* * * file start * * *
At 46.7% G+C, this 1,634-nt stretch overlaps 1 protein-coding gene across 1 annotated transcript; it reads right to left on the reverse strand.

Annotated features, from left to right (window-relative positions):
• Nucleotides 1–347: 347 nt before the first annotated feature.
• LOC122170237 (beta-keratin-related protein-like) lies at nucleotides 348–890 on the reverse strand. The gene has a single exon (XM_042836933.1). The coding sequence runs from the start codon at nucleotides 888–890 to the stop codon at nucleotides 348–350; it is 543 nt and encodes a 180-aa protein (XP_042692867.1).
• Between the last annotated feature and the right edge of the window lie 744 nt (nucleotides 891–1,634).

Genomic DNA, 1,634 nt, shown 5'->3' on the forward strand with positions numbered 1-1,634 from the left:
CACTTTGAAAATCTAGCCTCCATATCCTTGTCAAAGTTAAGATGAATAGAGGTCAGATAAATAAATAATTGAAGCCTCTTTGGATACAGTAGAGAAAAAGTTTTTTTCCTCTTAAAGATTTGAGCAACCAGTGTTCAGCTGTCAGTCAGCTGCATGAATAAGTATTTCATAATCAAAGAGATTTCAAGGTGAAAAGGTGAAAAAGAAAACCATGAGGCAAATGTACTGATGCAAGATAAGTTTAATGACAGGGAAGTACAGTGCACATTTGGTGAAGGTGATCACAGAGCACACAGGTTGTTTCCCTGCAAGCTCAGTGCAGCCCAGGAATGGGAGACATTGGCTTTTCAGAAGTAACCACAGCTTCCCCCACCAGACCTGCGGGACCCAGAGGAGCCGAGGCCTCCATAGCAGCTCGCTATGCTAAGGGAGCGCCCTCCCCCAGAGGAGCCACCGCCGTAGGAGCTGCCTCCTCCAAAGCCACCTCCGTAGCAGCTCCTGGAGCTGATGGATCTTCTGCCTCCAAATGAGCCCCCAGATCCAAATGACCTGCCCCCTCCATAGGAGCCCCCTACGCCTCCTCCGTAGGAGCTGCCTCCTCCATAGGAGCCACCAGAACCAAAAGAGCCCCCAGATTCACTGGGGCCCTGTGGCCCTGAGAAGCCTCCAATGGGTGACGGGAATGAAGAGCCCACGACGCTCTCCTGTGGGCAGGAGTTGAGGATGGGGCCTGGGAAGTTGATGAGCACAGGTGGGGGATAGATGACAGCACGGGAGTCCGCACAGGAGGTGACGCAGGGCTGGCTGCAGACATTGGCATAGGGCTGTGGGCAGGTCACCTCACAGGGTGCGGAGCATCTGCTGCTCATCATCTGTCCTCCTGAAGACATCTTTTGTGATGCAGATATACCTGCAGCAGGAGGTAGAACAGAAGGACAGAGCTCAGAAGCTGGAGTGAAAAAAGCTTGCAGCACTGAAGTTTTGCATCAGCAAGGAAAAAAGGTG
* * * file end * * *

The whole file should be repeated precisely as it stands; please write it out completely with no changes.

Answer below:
At 46.7% G+C, this 1,634-nt stretch overlaps 1 protein-coding gene across 1 annotated transcript; it reads right to left on the reverse strand.

Annotated features, from left to right (window-relative positions):
• Nucleotides 1–347: 347 nt before the first annotated feature.
• LOC122170237 (beta-keratin-related protein-like) lies at nucleotides 348–890 on the reverse strand. The gene has a single exon (XM_042836933.1). The coding sequence runs from the start codon at nucleotides 888–890 to the stop codon at nucleotides 348–350; it is 543 nt and encodes a 180-aa protein (XP_042692867.1).
• Between the last annotated feature and the right edge of the window lie 744 nt (nucleotides 891–1,634).

Genomic DNA, 1,634 nt, shown 5'->3' on the forward strand with positions numbered 1-1,634 from the left:
CACTTTGAAAATCTAGCCTCCATATCCTTGTCAAAGTTAAGATGAATAGAGGTCAGATAAATAAATAATTGAAGCCTCTTTGGATACAGTAGAGAAAAAGTTTTTTTCCTCTTAAAGATTTGAGCAACCAGTGTTCAGCTGTCAGTCAGCTGCATGAATAAGTATTTCATAATCAAAGAGATTTCAAGGTGAAAAGGTGAAAAAGAAAACCATGAGGCAAATGTACTGATGCAAGATAAGTTTAATGACAGGGAAGTACAGTGCACATTTGGTGAAGGTGATCACAGAGCACACAGGTTGTTTCCCTGCAAGCTCAGTGCAGCCCAGGAATGGGAGACATTGGCTTTTCAGAAGTAACCACAGCTTCCCCCACCAGACCTGCGGGACCCAGAGGAGCCGAGGCCTCCATAGCAGCTCGCTATGCTAAGGGAGCGCCCTCCCCCAGAGGAGCCACCGCCGTAGGAGCTGCCTCCTCCAAAGCCACCTCCGTAGCAGCTCCTGGAGCTGATGGATCTTCTGCCTCCAAATGAGCCCCCAGATCCAAATGACCTGCCCCCTCCATAGGAGCCCCCTACGCCTCCTCCGTAGGAGCTGCCTCCTCCATAGGAGCCACCAGAACCAAAAGAGCCCCCAGATTCACTGGGGCCCTGTGGCCCTGAGAAGCCTCCAATGGGTGACGGGAATGAAGAGCCCACGACGCTCTCCTGTGGGCAGGAGTTGAGGATGGGGCCTGGGAAGTTGATGAGCACAGGTGGGGGATAGATGACAGCACGGGAGTCCGCACAGGAGGTGACGCAGGGCTGGCTGCAGACATTGGCATAGGGCTGTGGGCAGGTCACCTCACAGGGTGCGGAGCATCTGCTGCTCATCATCTGTCCTCCTGAAGACATCTTTTGTGATGCAGATATACCTGCAGCAGGAGGTAGAACAGAAGGACAGAGCTCAGAAGCTGGAGTGAAAAAAGCTTGCAGCACTGAAGTTTTGCATCAGCAAGGAAAAAAGGTG